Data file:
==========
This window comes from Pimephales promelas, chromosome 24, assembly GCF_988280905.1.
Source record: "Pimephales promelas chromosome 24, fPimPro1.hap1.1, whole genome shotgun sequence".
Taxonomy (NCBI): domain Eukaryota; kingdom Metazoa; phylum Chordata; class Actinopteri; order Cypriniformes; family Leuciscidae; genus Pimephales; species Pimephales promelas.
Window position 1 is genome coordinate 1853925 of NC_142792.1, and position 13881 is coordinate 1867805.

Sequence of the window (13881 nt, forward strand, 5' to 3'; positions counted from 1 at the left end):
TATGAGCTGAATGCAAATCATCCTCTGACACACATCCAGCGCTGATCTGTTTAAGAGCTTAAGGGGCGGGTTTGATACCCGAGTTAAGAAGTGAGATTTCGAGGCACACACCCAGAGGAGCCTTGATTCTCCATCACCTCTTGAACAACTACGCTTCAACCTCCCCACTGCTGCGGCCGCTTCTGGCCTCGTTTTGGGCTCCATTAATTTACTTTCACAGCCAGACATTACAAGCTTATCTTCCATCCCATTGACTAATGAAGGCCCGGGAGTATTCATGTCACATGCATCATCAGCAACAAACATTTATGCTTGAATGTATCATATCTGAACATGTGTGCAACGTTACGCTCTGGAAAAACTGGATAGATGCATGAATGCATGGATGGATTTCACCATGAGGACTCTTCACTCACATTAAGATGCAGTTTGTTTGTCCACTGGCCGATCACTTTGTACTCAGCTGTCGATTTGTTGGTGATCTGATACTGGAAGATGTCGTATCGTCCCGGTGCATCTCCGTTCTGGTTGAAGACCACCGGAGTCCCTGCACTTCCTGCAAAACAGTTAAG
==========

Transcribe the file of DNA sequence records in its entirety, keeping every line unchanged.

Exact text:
This window comes from Pimephales promelas, chromosome 24, assembly GCF_988280905.1.
Source record: "Pimephales promelas chromosome 24, fPimPro1.hap1.1, whole genome shotgun sequence".
Taxonomy (NCBI): domain Eukaryota; kingdom Metazoa; phylum Chordata; class Actinopteri; order Cypriniformes; family Leuciscidae; genus Pimephales; species Pimephales promelas.
Window position 1 is genome coordinate 1853925 of NC_142792.1, and position 13881 is coordinate 1867805.

Sequence of the window (13881 nt, forward strand, 5' to 3'; positions counted from 1 at the left end):
TATGAGCTGAATGCAAATCATCCTCTGACACACATCCAGCGCTGATCTGTTTAAGAGCTTAAGGGGCGGGTTTGATACCCGAGTTAAGAAGTGAGATTTCGAGGCACACACCCAGAGGAGCCTTGATTCTCCATCACCTCTTGAACAACTACGCTTCAACCTCCCCACTGCTGCGGCCGCTTCTGGCCTCGTTTTGGGCTCCATTAATTTACTTTCACAGCCAGACATTACAAGCTTATCTTCCATCCCATTGACTAATGAAGGCCCGGGAGTATTCATGTCACATGCATCATCAGCAACAAACATTTATGCTTGAATGTATCATATCTGAACATGTGTGCAACGTTACGCTCTGGAAAAACTGGATAGATGCATGAATGCATGGATGGATTTCACCATGAGGACTCTTCACTCACATTAAGATGCAGTTTGTTTGTCCACTGGCCGATCACTTTGTACTCAGCTGTCGATTTGTTGGTGATCTGATACTGGAAGATGTCGTATCGTCCCGGTGCATCTCCGTTCTGGTTGAAGACCACCGGAGTCCCTGCACTTCCTGCAAAACAGTTAAG